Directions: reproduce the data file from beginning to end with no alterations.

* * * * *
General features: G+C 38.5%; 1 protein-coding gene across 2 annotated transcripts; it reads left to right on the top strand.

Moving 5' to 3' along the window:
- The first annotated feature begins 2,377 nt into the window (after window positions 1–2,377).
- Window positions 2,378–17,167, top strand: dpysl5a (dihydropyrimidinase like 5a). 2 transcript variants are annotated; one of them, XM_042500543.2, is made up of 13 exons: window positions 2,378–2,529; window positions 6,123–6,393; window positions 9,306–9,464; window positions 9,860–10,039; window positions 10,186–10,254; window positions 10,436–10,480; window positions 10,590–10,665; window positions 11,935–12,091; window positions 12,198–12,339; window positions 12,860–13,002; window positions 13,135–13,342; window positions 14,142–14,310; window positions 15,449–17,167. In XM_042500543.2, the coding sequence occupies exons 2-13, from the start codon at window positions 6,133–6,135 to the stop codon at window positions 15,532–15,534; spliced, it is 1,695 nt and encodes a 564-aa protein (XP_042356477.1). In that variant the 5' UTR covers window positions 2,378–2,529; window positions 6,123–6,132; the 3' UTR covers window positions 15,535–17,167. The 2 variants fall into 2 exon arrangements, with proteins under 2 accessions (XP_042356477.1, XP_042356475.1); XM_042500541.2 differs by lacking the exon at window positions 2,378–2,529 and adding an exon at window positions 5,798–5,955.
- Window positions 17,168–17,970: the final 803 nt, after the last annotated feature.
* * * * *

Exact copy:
General features: G+C 38.5%; 1 protein-coding gene across 2 annotated transcripts; it reads left to right on the top strand.

Moving 5' to 3' along the window:
- The first annotated feature begins 2,377 nt into the window (after window positions 1–2,377).
- Window positions 2,378–17,167, top strand: dpysl5a (dihydropyrimidinase like 5a). 2 transcript variants are annotated; one of them, XM_042500543.2, is made up of 13 exons: window positions 2,378–2,529; window positions 6,123–6,393; window positions 9,306–9,464; window positions 9,860–10,039; window positions 10,186–10,254; window positions 10,436–10,480; window positions 10,590–10,665; window positions 11,935–12,091; window positions 12,198–12,339; window positions 12,860–13,002; window positions 13,135–13,342; window positions 14,142–14,310; window positions 15,449–17,167. In XM_042500543.2, the coding sequence occupies exons 2-13, from the start codon at window positions 6,133–6,135 to the stop codon at window positions 15,532–15,534; spliced, it is 1,695 nt and encodes a 564-aa protein (XP_042356477.1). In that variant the 5' UTR covers window positions 2,378–2,529; window positions 6,123–6,132; the 3' UTR covers window positions 15,535–17,167. The 2 variants fall into 2 exon arrangements, with proteins under 2 accessions (XP_042356477.1, XP_042356475.1); XM_042500541.2 differs by lacking the exon at window positions 2,378–2,529 and adding an exon at window positions 5,798–5,955.
- Window positions 17,168–17,970: the final 803 nt, after the last annotated feature.